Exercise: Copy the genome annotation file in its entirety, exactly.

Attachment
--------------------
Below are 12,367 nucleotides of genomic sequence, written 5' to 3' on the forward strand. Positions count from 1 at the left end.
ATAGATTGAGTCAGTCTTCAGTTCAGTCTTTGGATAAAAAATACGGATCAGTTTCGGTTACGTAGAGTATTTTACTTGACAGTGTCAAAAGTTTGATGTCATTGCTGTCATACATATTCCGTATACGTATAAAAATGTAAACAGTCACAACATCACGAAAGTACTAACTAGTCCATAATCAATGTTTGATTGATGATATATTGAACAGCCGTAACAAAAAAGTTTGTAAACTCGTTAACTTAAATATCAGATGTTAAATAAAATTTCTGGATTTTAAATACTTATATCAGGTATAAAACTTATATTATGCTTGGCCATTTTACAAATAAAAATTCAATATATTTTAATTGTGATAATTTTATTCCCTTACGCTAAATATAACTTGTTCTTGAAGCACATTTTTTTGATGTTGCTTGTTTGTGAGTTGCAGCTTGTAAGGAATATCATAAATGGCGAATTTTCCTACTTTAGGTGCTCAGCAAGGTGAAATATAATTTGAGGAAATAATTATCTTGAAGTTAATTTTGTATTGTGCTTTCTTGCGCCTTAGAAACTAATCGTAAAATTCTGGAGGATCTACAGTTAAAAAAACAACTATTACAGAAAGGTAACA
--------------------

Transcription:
Below are 12,367 nucleotides of genomic sequence, written 5' to 3' on the forward strand. Positions count from 1 at the left end.
ATAGATTGAGTCAGTCTTCAGTTCAGTCTTTGGATAAAAAATACGGATCAGTTTCGGTTACGTAGAGTATTTTACTTGACAGTGTCAAAAGTTTGATGTCATTGCTGTCATACATATTCCGTATACGTATAAAAATGTAAACAGTCACAACATCACGAAAGTACTAACTAGTCCATAATCAATGTTTGATTGATGATATATTGAACAGCCGTAACAAAAAAGTTTGTAAACTCGTTAACTTAAATATCAGATGTTAAATAAAATTTCTGGATTTTAAATACTTATATCAGGTATAAAACTTATATTATGCTTGGCCATTTTACAAATAAAAATTCAATATATTTTAATTGTGATAATTTTATTCCCTTACGCTAAATATAACTTGTTCTTGAAGCACATTTTTTTGATGTTGCTTGTTTGTGAGTTGCAGCTTGTAAGGAATATCATAAATGGCGAATTTTCCTACTTTAGGTGCTCAGCAAGGTGAAATATAATTTGAGGAAATAATTATCTTGAAGTTAATTTTGTATTGTGCTTTCTTGCGCCTTAGAAACTAATCGTAAAATTCTGGAGGATCTACAGTTAAAAAAACAACTATTACAGAAAGGTAACA